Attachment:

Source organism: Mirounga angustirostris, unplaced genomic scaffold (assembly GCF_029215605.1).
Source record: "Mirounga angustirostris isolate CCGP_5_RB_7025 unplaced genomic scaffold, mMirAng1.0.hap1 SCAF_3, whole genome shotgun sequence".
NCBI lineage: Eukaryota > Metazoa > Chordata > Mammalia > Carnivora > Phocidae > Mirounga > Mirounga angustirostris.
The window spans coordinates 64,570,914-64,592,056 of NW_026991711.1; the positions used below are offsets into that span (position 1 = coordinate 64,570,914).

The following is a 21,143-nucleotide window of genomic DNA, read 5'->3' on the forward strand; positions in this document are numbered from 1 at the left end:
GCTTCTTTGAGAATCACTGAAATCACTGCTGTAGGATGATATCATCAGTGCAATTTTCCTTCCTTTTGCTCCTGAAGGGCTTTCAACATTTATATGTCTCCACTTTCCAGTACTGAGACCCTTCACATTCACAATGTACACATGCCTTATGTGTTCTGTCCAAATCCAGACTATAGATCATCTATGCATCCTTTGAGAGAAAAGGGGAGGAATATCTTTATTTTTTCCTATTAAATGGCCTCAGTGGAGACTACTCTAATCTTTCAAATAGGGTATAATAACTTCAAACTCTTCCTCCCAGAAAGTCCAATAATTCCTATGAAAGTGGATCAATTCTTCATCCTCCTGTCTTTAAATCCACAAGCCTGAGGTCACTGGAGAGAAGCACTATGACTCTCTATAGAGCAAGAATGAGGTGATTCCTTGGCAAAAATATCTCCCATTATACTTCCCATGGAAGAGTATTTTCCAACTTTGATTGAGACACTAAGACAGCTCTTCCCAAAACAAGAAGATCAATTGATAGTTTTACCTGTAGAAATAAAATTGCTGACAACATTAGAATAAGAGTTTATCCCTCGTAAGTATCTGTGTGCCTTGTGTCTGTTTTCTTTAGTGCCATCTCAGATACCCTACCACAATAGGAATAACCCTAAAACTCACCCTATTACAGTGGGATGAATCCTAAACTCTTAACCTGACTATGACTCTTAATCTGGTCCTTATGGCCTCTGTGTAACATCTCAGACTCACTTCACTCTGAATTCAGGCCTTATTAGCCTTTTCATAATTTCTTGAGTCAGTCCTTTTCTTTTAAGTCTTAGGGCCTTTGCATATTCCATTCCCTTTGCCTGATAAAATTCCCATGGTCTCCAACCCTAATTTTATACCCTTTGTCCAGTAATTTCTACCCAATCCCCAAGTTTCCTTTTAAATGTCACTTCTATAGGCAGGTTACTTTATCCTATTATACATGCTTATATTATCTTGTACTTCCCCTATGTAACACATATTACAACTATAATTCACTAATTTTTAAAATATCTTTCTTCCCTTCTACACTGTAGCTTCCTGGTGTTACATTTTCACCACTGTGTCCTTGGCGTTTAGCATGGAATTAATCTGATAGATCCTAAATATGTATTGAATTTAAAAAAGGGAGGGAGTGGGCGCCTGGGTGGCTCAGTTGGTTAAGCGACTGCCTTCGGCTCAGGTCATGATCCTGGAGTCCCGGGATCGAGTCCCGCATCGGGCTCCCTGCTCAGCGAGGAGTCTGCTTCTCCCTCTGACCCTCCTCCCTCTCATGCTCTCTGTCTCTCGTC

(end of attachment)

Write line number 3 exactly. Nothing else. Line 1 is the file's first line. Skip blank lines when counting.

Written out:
NCBI lineage: Eukaryota > Metazoa > Chordata > Mammalia > Carnivora > Phocidae > Mirounga > Mirounga angustirostris.